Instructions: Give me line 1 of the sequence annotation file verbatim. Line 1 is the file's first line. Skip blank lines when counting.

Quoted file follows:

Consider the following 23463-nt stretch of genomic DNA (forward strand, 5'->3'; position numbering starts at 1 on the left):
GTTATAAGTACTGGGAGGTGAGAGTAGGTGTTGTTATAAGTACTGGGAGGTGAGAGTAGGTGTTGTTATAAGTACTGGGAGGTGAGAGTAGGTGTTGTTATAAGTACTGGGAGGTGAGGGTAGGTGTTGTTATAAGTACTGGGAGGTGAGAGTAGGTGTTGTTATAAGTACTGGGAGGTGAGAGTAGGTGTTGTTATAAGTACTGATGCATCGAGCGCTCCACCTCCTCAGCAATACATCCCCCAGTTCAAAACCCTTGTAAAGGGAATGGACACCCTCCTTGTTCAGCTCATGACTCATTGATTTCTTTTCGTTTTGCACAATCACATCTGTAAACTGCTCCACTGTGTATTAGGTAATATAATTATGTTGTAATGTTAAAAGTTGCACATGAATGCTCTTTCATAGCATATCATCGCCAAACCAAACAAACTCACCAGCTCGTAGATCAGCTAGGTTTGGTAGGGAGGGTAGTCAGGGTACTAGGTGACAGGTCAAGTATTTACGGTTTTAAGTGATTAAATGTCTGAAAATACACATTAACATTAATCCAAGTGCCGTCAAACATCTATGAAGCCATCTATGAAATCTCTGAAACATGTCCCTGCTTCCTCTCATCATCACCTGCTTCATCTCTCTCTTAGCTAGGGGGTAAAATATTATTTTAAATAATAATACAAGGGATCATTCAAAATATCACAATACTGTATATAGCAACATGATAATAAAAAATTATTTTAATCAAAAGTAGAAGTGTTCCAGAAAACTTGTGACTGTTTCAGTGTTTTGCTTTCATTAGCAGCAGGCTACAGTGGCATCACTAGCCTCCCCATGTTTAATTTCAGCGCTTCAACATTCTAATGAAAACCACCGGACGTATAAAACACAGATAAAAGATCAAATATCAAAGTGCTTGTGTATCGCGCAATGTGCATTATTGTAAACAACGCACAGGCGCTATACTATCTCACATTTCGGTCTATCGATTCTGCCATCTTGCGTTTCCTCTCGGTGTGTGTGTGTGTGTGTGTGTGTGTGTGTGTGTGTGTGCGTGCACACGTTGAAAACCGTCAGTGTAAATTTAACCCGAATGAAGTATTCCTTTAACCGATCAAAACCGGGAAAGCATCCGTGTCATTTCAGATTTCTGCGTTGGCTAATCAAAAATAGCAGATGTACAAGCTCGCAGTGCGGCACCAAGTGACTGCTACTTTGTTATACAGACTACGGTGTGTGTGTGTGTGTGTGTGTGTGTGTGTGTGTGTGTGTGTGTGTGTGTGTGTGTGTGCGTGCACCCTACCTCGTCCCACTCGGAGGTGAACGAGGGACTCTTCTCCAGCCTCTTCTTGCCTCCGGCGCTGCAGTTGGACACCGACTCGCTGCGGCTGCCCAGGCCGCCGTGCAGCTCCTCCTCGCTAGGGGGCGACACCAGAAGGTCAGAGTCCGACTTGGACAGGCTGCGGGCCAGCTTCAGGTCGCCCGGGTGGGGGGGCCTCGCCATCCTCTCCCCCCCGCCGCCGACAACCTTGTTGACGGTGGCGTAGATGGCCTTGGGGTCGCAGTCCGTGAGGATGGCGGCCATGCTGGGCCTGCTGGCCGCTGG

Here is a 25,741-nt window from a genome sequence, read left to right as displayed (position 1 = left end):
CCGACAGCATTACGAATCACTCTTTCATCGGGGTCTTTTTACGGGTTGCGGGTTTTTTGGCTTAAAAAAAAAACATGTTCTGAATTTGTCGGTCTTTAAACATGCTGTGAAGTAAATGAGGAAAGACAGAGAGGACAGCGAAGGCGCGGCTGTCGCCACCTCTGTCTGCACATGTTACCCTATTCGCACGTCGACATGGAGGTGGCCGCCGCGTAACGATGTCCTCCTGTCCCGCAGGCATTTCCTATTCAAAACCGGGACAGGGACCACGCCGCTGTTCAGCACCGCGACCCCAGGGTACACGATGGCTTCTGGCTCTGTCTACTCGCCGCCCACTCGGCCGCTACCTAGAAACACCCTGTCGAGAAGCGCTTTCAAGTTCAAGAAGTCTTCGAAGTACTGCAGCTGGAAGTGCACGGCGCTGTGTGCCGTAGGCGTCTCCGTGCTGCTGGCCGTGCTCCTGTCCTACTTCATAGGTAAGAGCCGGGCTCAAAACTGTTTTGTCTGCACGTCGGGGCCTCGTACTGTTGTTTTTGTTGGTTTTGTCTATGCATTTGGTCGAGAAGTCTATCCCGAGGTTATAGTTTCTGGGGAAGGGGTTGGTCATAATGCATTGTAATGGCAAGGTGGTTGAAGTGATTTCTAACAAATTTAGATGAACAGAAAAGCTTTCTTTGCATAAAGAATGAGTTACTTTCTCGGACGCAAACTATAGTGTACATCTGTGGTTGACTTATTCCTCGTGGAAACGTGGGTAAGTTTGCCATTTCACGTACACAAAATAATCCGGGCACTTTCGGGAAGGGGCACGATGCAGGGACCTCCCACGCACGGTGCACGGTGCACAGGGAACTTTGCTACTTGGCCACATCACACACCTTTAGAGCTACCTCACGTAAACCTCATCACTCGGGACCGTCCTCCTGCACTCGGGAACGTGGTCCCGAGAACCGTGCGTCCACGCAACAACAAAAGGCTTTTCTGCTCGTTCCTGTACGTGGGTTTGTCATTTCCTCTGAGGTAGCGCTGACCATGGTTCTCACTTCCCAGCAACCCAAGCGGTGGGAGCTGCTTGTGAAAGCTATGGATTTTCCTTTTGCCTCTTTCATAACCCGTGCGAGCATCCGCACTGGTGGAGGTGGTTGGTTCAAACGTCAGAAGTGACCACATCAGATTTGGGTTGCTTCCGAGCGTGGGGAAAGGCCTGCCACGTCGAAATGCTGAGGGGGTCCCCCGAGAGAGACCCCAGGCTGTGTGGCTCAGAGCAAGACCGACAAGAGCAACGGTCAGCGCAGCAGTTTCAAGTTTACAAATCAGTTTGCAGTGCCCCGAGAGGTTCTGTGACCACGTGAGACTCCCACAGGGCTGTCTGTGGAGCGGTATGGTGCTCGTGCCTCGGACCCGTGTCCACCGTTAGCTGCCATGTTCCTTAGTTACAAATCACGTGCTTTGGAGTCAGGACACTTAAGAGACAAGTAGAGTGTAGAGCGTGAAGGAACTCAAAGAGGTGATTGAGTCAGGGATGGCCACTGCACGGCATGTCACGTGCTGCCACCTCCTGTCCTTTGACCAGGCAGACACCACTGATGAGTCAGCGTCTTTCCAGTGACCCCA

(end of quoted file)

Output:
Consider the following 23463-nt stretch of genomic DNA (forward strand, 5'->3'; position numbering starts at 1 on the left):